You have to be careful when dealing with anything Chuck Palahniuk. For one thing, the man has a legion of fans that are as devout as many of your Inquisition era Spaniards. Fight Club is their bible, Chuck their god, and if you say anything adverse, you can expect to have your toenails extracted and your genitals clubbed.
It doesn’t help that the man actually has some talent. It only further goads the rabid fan-base. Like many, I was introduced to Palahniuk through the film Fight Club, a movie I love dearly, as do many film geeks. It seemed original when nothing else was, and I knew I HAD to read the book to see what was lost in the translation. Fight Club, while remaining similar to the movie in most regards, was disappointing, and one of the few cases where I would say the source was surpassed by the film. The ending left a bad taste in my mouth.
I didn’t pick up another Palahniuk novel for 6 years.
Fast forward (if this were the film, we’d get the Durden-esque splice of a giant
cock) and I am wandering a bookstore when Haunted catches my eye. I read the
blurbs, nothing really sticking out, until I flip through the first few pages.
Palahniuk begins the book with a powerful mantra: Every story is a ghost. I
had no idea what it meant, or even if it was important to the story, but I was
Haunted is a very difficult book to describe. It has a plot, but that really
isn’t the point. You could almost call it a collection of short stories with
window dressing. The plot concerns a collection of would-be writers responding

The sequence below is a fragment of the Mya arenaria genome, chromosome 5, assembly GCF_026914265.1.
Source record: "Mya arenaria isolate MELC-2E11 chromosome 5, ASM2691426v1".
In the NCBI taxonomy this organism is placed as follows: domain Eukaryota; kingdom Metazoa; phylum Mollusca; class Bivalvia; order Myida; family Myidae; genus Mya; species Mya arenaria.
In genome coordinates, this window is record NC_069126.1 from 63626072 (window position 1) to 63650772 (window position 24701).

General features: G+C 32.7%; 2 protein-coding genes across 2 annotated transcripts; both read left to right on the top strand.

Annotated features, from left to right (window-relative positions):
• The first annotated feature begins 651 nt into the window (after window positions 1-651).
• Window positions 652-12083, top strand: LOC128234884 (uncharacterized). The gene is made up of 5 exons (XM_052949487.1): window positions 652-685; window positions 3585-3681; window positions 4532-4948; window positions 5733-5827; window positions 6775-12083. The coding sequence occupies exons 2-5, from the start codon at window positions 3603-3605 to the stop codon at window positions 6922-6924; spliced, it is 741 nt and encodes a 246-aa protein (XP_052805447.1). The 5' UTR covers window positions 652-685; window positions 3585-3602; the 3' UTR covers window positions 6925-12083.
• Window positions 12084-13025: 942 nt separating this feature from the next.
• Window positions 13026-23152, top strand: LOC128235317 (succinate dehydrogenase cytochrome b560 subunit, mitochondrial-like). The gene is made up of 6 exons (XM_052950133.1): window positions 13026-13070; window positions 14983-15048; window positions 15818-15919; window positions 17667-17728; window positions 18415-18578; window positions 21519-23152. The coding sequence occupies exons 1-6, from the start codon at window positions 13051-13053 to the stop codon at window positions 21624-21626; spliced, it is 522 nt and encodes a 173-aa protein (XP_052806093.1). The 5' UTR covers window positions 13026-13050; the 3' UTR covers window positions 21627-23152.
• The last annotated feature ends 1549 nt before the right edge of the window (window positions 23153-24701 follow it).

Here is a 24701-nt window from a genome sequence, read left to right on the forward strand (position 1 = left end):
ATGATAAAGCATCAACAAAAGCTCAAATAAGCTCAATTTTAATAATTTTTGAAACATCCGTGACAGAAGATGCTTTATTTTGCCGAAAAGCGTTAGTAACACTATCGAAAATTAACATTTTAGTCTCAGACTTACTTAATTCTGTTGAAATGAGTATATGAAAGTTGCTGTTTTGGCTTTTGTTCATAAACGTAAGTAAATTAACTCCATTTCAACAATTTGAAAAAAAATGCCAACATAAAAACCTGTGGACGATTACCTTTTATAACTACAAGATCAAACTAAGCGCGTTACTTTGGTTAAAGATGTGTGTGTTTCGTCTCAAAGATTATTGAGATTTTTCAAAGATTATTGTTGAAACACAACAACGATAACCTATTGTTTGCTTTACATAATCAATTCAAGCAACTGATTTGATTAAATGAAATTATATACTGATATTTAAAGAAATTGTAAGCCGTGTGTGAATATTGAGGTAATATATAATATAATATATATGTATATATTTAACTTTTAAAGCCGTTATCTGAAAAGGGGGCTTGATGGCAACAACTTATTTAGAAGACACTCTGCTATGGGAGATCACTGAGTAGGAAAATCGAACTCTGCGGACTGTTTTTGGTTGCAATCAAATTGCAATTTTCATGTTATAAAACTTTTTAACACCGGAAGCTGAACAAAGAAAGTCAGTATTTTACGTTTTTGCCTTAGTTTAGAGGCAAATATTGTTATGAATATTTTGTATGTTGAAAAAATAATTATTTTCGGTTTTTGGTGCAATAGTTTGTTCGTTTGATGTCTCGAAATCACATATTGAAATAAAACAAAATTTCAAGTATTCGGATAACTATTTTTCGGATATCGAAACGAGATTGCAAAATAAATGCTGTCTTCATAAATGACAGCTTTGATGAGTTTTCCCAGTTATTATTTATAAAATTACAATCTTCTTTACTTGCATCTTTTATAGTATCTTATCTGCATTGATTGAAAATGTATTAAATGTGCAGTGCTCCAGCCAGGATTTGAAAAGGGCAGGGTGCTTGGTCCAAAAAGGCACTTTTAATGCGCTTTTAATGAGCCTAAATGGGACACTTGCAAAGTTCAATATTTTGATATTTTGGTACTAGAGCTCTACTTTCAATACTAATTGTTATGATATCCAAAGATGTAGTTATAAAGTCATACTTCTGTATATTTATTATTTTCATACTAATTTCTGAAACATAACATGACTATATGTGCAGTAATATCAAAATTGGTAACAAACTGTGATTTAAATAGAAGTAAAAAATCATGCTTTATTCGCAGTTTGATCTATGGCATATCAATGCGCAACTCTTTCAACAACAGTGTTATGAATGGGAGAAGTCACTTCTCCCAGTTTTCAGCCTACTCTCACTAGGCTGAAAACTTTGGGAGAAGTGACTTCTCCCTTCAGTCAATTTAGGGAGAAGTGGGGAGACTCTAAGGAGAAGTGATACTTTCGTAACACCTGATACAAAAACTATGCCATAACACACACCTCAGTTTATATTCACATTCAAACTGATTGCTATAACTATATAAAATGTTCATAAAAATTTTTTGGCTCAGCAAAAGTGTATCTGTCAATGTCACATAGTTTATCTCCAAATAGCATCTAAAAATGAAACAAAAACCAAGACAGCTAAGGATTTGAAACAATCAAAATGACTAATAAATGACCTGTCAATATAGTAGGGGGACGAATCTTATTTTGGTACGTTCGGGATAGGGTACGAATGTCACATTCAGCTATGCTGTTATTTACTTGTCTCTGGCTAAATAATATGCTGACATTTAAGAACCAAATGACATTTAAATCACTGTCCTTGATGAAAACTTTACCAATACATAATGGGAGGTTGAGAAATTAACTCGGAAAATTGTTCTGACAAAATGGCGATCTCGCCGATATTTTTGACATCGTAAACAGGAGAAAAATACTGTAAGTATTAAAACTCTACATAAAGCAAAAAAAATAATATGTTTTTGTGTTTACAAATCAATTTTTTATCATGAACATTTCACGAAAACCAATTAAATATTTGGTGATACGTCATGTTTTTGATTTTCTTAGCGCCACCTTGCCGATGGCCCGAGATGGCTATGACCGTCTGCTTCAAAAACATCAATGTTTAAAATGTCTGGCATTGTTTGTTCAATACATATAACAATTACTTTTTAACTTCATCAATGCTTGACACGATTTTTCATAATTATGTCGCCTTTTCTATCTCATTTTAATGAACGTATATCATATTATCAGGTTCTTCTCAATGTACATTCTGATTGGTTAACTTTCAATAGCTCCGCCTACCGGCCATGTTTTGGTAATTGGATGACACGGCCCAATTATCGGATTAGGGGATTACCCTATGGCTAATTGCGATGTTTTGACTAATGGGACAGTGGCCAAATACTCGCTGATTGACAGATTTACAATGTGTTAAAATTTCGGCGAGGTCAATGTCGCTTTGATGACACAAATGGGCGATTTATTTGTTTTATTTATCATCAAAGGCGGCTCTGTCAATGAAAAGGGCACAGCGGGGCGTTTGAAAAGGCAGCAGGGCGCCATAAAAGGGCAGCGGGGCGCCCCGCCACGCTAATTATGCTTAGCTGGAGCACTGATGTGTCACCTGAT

to a flier advertising openings in a 3 month long writer’s retreat. For 3
months, no interaction with the outside world, only the writers and their
stories. They are locked in, and forced to do what the flier says; nothing but
write. These people believe that it is the outside world that hinders them,
halts their completion of a “Masterpiece,” but locked away, they are equally
Our cast is filled with distinctly weird characters, each taking a title rather
than go by their own name. Instead of Bob and Sally, we get the Saint of
Masturbation, The Missing Link, Mother Nature, and others. This isolation, of
course, drives all the characters bat shit crazy, everyone in their own little
messed-up-unique-snowflake way. Bad things start to happen. People start to
die. A nefarious love story makes its way into the group out of sheer
necessity. And they are trapped, unable to leave until their 3 months is up.
The most advertised aspect of Haunted is the extreme scenes that (as the
author claims) have caused numerous readers/listeners to pass out from the
shock. It’s true, there are some revolting scenes. Yet, despite the insistence
on the stomach churning and the absolute grotesque, something is being said in
this novel. Palahniuk has style, and his voice is one that lulls you in, makes
you want to listen to the characters and their nuances. As the characters watch
their ordeal play out as a story, each trying to make themselves out to be the
hero/heroine, I kept coming back to that first statement. There is satire,
leaking from every scene, and the allusions to reality TV are obvious from the
get go. And, at its heart, Haunted is a ghost story.
Each chapter is book-ended by a poem and story from one of the characters, and
the characters seem determined to make sure that their story is the most
calamitous, the most vile, or the most disgusting, should a Made-For-TV movie
deal ever come about from the ordeal. In short order we have: murder,
pedophilia, a pedi-assassin, sex with dolls, EXTREME masturbation, cannibalism,
abuse against animals, repeated self mutilation, the search for Bigfoot, and
even a little progeria thrown in for kicks.
Overall, I enjoyed Haunted while finding it gross and mildly disturbing. In
places it can leave you laughing, while in others it does have the power to make
you feel sick. But, there are also places where it seems too outlandish, and
leaves a bad taste in your mouth. The last chapter (written almost as a
“Foreword”) is a little too self obsessive for my taste, as Palahniuk tells of
the many, many people he has had pass out at the public readings of the first
It’s fairly safe to say that Haunted is a unique reading experience.
Final Verdict: Deserves a place in the fucked-up Hall of Fame.